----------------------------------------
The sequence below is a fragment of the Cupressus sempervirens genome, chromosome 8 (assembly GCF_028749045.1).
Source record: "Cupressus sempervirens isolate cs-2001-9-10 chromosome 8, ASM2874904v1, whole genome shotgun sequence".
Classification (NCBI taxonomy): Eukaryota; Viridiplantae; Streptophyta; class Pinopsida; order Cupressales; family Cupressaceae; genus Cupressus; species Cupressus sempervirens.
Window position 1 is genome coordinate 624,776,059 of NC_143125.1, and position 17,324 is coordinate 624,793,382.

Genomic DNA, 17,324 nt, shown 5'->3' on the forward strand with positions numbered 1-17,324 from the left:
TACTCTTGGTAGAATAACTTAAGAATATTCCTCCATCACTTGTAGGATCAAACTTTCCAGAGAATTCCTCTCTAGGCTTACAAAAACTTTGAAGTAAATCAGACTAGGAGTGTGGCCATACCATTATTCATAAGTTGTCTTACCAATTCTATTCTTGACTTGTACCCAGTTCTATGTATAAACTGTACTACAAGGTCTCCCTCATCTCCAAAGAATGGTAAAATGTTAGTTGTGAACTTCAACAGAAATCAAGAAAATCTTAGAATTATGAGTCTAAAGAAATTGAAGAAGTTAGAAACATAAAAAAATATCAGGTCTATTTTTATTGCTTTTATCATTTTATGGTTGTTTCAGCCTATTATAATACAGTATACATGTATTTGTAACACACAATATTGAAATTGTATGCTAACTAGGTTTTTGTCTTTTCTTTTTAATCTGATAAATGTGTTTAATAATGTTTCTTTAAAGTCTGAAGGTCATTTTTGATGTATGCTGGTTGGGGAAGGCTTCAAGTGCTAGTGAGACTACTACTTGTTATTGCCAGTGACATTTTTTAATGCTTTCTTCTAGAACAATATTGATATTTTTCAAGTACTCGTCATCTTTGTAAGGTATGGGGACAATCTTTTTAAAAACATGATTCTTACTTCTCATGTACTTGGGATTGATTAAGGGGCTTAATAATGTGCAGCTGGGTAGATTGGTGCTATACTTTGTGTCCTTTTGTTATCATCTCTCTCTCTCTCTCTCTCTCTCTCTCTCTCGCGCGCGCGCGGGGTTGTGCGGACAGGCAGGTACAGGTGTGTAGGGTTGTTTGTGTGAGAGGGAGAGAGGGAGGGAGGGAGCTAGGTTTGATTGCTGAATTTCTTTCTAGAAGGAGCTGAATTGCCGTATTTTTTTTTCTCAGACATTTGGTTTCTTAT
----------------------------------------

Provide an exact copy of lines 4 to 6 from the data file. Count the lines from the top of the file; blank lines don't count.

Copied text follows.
Window position 1 is genome coordinate 624,776,059 of NC_143125.1, and position 17,324 is coordinate 624,793,382.

Genomic DNA, 17,324 nt, shown 5'->3' on the forward strand with positions numbered 1-17,324 from the left:
TACTCTTGGTAGAATAACTTAAGAATATTCCTCCATCACTTGTAGGATCAAACTTTCCAGAGAATTCCTCTCTAGGCTTACAAAAACTTTGAAGTAAATCAGACTAGGAGTGTGGCCATACCATTATTCATAAGTTGTCTTACCAATTCTATTCTTGACTTGTACCCAGTTCTATGTATAAACTGTACTACAAGGTCTCCCTCATCTCCAAAGAATGGTAAAATGTTAGTTGTGAACTTCAACAGAAATCAAGAAAATCTTAGAATTATGAGTCTAAAGAAATTGAAGAAGTTAGAAACATAAAAAAATATCAGGTCTATTTTTATTGCTTTTATCATTTTATGGTTGTTTCAGCCTATTATAATACAGTATACATGTATTTGTAACACACAATATTGAAATTGTATGCTAACTAGGTTTTTGTCTTTTCTTTTTAATCTGATAAATGTGTTTAATAATGTTTCTTTAAAGTCTGAAGGTCATTTTTGATGTATGCTGGTTGGGGAAGGCTTCAAGTGCTAGTGAGACTACTACTTGTTATTGCCAGTGACATTTTTTAATGCTTTCTTCTAGAACAATATTGATATTTTTCAAGTACTCGTCATCTTTGTAAGGTATGGGGACAATCTTTTTAAAAACATGATTCTTACTTCTCATGTACTTGGGATTGATTAAGGGGCTTAATAATGTGCAGCTGGGTAGATTGGTGCTATACTTTGTGTCCTTTTGTTATCATCTCTCTCTCTCTCTCTCTCTCTCTCTCTCTCGCGCGCGCGCGGGGTTGTGCGGACAGGCAGGTACAGGTGTGTAGGGTTGTTTGTGTGAGAGGGAGAGAGGGAGGGAGGGAGCTAGGTTTGATTGCTGAATTTCTTTCTAGAAGGAGCTGAATTGCCGTATTTTTTTTTCTCAGACATTTGGTTTCTTAT